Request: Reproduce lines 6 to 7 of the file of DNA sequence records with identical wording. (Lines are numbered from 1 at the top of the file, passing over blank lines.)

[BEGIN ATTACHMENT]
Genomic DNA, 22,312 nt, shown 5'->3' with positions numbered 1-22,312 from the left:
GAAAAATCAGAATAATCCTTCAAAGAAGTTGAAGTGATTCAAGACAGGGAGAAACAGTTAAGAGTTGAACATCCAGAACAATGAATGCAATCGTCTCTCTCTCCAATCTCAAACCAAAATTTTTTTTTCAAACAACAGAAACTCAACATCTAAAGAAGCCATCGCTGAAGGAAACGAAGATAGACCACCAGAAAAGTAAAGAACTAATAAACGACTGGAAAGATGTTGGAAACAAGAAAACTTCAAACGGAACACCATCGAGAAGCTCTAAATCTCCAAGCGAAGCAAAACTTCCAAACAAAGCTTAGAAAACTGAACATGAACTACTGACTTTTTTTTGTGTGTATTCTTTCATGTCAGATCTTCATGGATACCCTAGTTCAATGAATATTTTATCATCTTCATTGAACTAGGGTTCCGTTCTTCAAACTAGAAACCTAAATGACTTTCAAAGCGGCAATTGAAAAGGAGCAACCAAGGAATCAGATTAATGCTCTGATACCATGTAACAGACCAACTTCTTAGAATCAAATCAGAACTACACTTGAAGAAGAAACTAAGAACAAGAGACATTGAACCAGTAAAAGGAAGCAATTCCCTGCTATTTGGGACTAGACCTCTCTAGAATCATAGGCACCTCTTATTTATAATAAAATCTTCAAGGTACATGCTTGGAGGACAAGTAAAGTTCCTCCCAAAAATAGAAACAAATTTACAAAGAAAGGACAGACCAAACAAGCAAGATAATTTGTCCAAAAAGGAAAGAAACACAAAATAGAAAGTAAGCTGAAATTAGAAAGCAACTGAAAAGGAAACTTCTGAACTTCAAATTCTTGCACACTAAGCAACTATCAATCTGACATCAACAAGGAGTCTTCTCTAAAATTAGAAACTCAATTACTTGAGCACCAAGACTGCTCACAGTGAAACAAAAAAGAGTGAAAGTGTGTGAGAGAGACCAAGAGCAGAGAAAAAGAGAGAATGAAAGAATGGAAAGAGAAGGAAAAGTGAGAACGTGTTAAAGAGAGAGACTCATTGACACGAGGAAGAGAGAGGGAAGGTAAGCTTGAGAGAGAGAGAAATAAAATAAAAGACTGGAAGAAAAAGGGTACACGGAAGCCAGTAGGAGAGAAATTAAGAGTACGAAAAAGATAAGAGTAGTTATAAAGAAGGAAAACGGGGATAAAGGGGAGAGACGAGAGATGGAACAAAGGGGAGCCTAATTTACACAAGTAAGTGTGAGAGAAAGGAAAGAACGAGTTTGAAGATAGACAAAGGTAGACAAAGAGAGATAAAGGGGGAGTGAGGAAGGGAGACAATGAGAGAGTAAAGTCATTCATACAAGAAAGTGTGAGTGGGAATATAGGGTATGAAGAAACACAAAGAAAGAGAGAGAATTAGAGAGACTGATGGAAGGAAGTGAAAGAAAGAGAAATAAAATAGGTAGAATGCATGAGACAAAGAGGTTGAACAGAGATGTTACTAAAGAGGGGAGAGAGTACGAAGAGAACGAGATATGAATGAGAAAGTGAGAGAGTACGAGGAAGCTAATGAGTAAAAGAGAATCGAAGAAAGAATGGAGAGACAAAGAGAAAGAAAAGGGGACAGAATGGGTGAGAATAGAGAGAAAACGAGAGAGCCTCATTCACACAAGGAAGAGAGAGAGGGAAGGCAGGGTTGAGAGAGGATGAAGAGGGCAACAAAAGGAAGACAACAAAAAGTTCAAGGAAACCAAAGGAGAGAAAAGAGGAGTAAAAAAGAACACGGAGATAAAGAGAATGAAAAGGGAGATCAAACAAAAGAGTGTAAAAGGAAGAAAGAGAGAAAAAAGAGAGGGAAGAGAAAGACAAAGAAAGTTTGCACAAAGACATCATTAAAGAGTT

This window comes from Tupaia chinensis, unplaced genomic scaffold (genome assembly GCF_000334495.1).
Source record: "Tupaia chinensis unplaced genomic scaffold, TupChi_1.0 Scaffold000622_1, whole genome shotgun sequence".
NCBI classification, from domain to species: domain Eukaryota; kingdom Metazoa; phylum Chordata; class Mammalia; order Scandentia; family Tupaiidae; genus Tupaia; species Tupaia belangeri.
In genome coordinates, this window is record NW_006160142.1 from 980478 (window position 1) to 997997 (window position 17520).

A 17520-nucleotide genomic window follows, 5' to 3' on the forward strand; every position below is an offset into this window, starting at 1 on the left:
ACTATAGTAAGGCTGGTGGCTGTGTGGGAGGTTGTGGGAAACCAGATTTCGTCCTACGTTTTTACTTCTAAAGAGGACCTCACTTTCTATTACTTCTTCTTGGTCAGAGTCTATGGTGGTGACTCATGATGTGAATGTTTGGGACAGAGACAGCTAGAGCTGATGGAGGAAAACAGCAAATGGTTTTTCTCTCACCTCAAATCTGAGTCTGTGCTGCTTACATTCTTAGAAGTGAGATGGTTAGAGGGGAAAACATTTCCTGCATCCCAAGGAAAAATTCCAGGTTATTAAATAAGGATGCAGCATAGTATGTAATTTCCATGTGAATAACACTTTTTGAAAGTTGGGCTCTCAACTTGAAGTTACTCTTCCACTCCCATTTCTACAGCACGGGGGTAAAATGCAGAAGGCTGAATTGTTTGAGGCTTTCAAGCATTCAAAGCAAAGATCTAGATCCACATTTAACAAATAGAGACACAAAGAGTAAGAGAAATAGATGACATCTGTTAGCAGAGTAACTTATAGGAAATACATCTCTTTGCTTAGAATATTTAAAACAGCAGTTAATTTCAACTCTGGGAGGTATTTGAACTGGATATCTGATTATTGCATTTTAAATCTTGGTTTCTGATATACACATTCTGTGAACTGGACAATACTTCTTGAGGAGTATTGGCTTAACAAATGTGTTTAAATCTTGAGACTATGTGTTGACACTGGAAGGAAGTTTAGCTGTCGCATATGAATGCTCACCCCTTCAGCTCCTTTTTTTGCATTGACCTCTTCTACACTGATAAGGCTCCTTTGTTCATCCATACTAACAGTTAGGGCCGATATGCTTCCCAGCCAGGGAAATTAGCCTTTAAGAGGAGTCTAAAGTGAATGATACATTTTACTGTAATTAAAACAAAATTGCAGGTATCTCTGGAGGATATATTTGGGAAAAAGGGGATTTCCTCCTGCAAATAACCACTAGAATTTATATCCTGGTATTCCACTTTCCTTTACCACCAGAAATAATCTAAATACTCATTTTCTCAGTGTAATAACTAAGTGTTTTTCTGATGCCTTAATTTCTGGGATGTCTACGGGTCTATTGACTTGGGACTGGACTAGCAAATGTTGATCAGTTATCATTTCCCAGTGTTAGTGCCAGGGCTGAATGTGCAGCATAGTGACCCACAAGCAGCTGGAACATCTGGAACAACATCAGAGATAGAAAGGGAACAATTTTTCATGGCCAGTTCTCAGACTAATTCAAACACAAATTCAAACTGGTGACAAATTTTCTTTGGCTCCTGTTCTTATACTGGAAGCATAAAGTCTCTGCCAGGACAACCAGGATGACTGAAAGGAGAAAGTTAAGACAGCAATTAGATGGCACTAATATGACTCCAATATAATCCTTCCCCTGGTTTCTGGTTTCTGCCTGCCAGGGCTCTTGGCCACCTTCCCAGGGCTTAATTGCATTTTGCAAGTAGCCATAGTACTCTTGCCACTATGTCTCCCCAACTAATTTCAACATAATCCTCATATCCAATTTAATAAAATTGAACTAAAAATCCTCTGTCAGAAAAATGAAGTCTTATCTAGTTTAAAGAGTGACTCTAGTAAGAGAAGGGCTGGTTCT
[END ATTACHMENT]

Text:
In genome coordinates, this window is record NW_006160142.1 from 980478 (window position 1) to 997997 (window position 17520).

A 17520-nucleotide genomic window follows, 5' to 3' on the forward strand; every position below is an offset into this window, starting at 1 on the left: